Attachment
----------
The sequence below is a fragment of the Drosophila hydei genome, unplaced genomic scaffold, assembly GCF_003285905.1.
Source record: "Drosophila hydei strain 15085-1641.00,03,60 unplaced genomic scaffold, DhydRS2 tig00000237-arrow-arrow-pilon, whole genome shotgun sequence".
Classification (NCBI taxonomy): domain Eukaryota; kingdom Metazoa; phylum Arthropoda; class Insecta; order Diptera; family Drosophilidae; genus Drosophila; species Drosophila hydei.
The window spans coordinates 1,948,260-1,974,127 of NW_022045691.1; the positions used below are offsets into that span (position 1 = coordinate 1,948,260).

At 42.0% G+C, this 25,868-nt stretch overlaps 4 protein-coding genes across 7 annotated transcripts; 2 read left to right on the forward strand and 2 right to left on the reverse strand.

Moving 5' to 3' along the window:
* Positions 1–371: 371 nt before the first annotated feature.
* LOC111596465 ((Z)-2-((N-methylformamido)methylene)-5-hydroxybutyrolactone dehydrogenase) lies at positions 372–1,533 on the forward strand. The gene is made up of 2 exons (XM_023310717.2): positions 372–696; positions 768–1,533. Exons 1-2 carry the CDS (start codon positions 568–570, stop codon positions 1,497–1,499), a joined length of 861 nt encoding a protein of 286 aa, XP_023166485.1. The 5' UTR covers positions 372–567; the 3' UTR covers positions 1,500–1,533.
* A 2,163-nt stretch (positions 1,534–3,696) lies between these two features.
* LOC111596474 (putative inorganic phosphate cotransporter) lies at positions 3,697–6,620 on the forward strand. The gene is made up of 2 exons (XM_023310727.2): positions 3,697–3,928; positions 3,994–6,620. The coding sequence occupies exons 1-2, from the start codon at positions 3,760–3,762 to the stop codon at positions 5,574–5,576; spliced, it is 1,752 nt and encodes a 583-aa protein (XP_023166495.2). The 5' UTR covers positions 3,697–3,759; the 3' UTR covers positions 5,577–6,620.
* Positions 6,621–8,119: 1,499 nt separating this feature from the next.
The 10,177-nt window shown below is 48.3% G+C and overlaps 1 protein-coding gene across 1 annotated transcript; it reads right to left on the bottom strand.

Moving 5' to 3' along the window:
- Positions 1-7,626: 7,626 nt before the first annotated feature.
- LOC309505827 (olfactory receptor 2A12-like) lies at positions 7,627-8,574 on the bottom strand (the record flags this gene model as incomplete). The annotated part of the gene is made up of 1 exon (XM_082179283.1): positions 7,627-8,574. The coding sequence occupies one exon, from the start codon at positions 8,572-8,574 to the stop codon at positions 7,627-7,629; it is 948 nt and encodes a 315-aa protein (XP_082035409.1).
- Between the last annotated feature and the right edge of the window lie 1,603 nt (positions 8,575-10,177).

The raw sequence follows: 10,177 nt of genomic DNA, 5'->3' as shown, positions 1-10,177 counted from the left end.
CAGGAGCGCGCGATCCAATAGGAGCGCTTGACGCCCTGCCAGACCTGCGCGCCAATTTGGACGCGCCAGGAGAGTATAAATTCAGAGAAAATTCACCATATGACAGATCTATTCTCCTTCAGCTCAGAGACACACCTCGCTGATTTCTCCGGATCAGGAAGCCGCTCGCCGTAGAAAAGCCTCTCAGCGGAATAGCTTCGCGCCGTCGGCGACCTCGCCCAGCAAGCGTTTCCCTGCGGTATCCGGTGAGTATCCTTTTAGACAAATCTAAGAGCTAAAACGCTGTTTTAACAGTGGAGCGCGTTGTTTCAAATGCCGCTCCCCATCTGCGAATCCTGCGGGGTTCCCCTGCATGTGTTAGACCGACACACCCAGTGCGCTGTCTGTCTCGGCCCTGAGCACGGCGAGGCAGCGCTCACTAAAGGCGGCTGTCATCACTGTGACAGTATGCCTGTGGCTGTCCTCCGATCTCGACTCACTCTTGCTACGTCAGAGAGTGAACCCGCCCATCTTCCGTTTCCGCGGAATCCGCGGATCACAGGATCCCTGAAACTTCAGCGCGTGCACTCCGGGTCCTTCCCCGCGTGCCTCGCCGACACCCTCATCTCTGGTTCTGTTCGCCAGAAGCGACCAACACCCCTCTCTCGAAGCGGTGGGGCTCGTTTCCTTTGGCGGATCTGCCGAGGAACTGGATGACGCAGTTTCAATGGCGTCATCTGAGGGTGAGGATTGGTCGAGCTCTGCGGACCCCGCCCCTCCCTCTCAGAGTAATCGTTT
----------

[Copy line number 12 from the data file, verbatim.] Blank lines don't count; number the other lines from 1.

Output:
The 10,177-nt window shown below is 48.3% G+C and overlaps 1 protein-coding gene across 1 annotated transcript; it reads right to left on the bottom strand.